wed 29/05/2024

Armageddon Time review - James Gray goes back to skool | reviews, news & interviews

Armageddon Time review - James Gray goes back to skool

Armageddon Time review - James Gray goes back to skool

The director's wistful memoir of his New York City boyhood

Old pals: Michael Banks Repeta as Paul with his beloved grandpa Rabinowitz (Anthony Hopkins)Universal Pictures

Was it lockdown that did it? Forcing filmmakers to sit at home, contemplate their lives, and conclude that just as soon as the masks came off, it was time to shine a light on their youth?

Since Covid struck, we’ve seen Kenneth Branagh’s growing-up-in-the-Troubles memoir Belfast, Richard Linklater’s nostalgic animation Apollo 10 1/2 : A Space Age Childhood, and The Souvenir Part II, in which Joanna Hogg mines her film student days yet again.

There's also Charlotte Wells’s superb debut Aftersun that looks back from a grown daughter's perspective on a Turkish package holiday she took with her father in the late Nineties, complete with camcorder. When The Fabelmans, Steven Spielberg’s tale of a movie-crazy schoolboy, opens in the UK next year, it’ll doubtless have his biographers ticking off the overlaps. 

The 12-year-old hero of James Gray’s Armageddon Time isn’t obsessed with making movies, but he does want to be an artist, despite his family insisting he enter a profession. And just like Spielberg’s stand-in Sammy Fabelman, Gray’s Paul Graff (Michael Banks Repeta) has to deal not only with family conflicts, but also the legacy of Jewish persecution that brought his grandparents to America. 

Early in the film, there’s a beautifully choreographed Altman-esque dinner scene – with everyone talking at once – that gives vital clues about the family dynamics, Beloved grandpa Rabinowitz (Anthony Hopkins) ended up in the US because his mother fled Ukraine after witnessing her parents being murdered. Paul's sad-sack dad Irving (Jeremy Strong) monologues about the engineering of bridges. Older brother Ted (Ryan Sell) can’t resist tormenting Paul.

Trying to feed the family – and not just at mealtimes – is Esther (Anne Hathaway), Paul’s long-suffering mother. She's trying to hold down her job teaching home economics while nursing ambitions in local educational bureaucracy that are about to be thwarted by Paul’s bad behaviour at school. 

Gray uses TV news to convey 1980s America as a country sunk in the worst recession since the Great Depression; the Reagan presidency looms. The family argue about keeping Paul in the public school system with its badly funded, overcrowded class rooms. He’s happy where he is, having made friends with Johnny (Jaylin Webb), a black boy in his class. Together they act as clowning irritants to their dispirited teacher.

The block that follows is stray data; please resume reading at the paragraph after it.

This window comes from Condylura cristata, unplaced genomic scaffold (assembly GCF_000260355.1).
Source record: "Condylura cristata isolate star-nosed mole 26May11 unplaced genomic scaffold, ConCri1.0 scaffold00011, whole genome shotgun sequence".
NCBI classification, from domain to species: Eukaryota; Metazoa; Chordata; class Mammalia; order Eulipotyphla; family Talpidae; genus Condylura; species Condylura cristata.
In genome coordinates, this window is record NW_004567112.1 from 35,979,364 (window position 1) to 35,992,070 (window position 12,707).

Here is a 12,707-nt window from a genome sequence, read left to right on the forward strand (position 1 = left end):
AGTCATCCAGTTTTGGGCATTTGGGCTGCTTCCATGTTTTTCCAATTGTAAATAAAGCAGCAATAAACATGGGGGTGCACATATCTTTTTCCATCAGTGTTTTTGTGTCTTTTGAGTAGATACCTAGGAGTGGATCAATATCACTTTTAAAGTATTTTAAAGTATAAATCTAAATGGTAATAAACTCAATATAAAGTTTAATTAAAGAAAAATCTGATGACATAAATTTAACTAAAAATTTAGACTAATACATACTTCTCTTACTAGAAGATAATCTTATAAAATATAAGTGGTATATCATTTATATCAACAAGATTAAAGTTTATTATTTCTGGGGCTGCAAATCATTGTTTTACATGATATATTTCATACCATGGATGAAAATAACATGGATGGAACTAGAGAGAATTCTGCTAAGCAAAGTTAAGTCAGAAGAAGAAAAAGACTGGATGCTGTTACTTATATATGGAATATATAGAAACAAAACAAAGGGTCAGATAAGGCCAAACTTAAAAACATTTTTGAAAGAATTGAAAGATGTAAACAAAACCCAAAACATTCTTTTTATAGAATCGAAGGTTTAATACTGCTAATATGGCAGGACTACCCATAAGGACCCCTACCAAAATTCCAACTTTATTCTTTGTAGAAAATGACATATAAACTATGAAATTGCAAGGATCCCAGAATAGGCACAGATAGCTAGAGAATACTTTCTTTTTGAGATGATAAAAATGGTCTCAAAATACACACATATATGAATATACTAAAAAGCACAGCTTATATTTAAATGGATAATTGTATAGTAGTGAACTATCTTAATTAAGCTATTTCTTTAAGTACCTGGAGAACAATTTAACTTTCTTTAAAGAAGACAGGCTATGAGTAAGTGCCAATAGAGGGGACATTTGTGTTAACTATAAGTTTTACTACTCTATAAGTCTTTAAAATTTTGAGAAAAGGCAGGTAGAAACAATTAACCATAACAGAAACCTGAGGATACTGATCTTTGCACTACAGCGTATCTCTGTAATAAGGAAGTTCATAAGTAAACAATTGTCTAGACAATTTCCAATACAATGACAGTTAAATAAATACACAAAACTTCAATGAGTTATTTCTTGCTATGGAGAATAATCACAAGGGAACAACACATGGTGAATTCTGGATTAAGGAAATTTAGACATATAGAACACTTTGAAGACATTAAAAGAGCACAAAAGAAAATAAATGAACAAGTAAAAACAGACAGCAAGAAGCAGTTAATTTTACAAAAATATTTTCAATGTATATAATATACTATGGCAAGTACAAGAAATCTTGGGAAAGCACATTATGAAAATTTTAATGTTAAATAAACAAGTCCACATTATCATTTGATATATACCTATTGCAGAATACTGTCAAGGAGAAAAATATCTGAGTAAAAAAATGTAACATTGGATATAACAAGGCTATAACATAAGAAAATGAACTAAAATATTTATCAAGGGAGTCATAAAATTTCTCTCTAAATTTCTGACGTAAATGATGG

When their misdemeanours escalate and land them in serious trouble, Gray shows that racism leads to Johnny being far more severely punished than Paul. The latter is moved to the stuffy private school his cleverer big brother already attends. To Irving's humiliation, Rabinowitz picks up the school fees.

It’s a failing in an otherwise vivid script that Johnny fades from the film. The young actor Jaylin Webb (pictured above left, with Michael Banks Repeta) is a charismatic presence – Johnny's contemplative stare when confronted with injustice speaks volumes. Gray focuses on the guilt that Paul feels when he abandons his black friend more than he fleshes out Johnny’s life. There’s one brief scene in the rundown apartment where he lives with his bedbound grandmother. His future is left frustratingly vague.

Gray is more interested in depicting chilling encounters Paul experiences at his new private school, the patrons of which are the Trump family. Its patriarch, German businessman Fred Trump (John Diehl), spots Paul in a corridor on his first day and interrogates him about his anglicised surname. Later the pupils listen raptly to an "inspirational" speech by the future president’s older sister, Maryanne Trump (Jessica Chastain). Though the director revels in putting these anecdotes about his encounters with the Trumps on the big screen, one suspects he's told them many times before.

There’s a lot to enjoy in Armageddon Time, from its subtle sound design and evocative score (the Sugar Hill Gang and the Clash feature) to cinematographer Darius Khondji’s ingenious rendering of the way New York looked in 1980. Some of the casting however is off, and there's a sense of too much nostalgic generosity being extended to Paul and not enough focus on the fate of Johnny for this to be a great film. 

One suspects the director has told his anecdotes about encountering the Trumps many times before


Editor Rating: 
Average: 3 (1 vote)

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